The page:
Basing his assessment of the value of Scotland’s oil reserves on a value of $100 (£61) per barrel, Mr Salmond has ignored a number of crucial factors which fatally undermine his utopian plans for a new, oil-rich Scotland, separate from the rest of the UK.
For example, Shetlanders will, in all likelihood, opt to remain part of the UK and their share of North Sea oil, reckoned to amount to one quarter, will also remain with the UK.
The second point is that the oil price can fluctuate and I well remember the unemployed oil rigs that dotted the coast all the way from the Forth to Aberdeenshire in the early-to-mid 1980s, when the oil price was well short of $30, let alone $100.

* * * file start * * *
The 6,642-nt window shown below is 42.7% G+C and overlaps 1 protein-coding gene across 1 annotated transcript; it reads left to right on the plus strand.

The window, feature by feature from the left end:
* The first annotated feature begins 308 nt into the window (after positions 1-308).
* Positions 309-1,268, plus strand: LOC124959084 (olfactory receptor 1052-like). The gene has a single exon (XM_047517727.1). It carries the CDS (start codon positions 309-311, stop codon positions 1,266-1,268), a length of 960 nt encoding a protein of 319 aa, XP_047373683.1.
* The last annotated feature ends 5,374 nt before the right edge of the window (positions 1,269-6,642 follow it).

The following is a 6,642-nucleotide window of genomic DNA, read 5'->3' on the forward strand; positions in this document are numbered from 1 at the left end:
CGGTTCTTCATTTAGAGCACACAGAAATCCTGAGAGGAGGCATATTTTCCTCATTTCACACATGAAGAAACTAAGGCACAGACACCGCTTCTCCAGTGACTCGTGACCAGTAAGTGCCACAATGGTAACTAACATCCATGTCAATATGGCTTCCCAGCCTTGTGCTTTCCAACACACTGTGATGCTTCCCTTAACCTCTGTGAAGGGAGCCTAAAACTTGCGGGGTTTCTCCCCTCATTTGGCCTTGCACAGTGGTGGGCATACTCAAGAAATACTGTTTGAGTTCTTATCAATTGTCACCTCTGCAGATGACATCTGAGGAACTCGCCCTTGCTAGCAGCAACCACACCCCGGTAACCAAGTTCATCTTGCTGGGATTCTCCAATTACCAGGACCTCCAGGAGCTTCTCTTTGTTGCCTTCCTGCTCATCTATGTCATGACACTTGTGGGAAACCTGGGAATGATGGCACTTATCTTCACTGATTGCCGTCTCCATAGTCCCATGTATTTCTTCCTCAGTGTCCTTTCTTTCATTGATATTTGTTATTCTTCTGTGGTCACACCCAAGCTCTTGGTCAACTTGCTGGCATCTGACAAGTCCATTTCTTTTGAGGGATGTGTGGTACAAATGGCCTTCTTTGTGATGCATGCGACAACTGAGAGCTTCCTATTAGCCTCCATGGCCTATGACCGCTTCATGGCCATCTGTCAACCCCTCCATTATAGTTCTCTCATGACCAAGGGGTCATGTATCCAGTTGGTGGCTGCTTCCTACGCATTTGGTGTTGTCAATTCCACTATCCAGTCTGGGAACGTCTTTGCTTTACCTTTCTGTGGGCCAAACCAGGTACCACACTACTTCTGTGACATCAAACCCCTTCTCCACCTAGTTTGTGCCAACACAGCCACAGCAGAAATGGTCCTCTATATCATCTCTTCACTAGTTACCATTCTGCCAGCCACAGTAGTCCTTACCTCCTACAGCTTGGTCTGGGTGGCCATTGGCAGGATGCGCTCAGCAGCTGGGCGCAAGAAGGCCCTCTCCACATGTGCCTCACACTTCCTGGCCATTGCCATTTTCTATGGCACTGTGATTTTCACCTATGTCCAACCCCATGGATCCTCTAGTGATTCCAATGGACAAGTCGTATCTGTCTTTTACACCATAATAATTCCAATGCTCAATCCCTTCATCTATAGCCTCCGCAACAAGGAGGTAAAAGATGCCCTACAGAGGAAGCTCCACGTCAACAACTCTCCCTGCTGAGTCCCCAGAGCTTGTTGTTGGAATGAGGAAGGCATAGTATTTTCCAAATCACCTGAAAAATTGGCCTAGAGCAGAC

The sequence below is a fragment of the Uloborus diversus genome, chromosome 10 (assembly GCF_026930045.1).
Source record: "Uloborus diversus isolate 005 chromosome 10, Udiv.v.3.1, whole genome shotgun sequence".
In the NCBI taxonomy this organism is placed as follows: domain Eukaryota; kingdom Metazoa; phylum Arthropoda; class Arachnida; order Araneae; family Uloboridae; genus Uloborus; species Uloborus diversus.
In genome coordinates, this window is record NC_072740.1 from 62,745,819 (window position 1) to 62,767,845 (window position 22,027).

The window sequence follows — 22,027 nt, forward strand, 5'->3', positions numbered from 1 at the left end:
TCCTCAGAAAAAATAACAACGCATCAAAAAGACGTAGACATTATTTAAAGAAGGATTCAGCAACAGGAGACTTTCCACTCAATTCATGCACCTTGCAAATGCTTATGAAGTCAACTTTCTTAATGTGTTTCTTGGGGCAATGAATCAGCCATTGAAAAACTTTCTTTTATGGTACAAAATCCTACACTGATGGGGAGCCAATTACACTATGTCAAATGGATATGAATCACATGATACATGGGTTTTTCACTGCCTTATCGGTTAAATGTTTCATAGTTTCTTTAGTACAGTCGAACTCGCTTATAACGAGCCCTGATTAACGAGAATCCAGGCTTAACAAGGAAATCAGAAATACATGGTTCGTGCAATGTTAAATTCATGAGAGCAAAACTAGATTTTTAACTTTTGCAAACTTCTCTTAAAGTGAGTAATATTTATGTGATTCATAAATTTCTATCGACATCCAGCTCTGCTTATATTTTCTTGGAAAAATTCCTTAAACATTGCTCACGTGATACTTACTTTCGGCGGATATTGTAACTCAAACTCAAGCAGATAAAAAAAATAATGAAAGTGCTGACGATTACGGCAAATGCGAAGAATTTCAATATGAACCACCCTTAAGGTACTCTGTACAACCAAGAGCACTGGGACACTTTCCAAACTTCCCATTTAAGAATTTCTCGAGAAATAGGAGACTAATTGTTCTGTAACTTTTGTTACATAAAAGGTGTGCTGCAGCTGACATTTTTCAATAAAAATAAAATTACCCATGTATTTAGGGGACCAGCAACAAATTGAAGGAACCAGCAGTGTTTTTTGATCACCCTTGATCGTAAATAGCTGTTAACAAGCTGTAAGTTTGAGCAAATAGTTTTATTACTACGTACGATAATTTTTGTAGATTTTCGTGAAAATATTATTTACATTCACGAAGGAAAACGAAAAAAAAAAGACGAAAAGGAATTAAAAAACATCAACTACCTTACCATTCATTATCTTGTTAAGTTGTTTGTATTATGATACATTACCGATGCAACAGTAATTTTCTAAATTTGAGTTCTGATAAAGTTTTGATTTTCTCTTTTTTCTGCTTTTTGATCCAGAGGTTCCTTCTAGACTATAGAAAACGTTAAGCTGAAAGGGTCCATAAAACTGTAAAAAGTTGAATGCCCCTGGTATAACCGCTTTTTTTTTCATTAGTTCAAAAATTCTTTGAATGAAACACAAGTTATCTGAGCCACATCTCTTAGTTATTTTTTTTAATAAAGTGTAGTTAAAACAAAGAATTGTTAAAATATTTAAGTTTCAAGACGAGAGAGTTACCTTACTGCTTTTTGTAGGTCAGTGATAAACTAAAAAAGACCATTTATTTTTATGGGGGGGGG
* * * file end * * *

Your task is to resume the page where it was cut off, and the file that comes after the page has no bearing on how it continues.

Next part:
The future price of oil will be affected by demand and the US is now fairly self-reliant thanks to fracking, which may well affect future prices per barrel. That affects the viability of wells, especially where it is hard to extract.
If it costs more to extract than you can sell it for, it stays in the ground.
Finally and most tellingly, extracting as little as 30 per cent of an oil field’s reservoir is regarded as being a real success, which means that the actual share of even £1.5 trillion of oil (minus one quarter, of course) is only likely to amount to 30 per cent at best, spread over 30 years.
Andrew HN Gray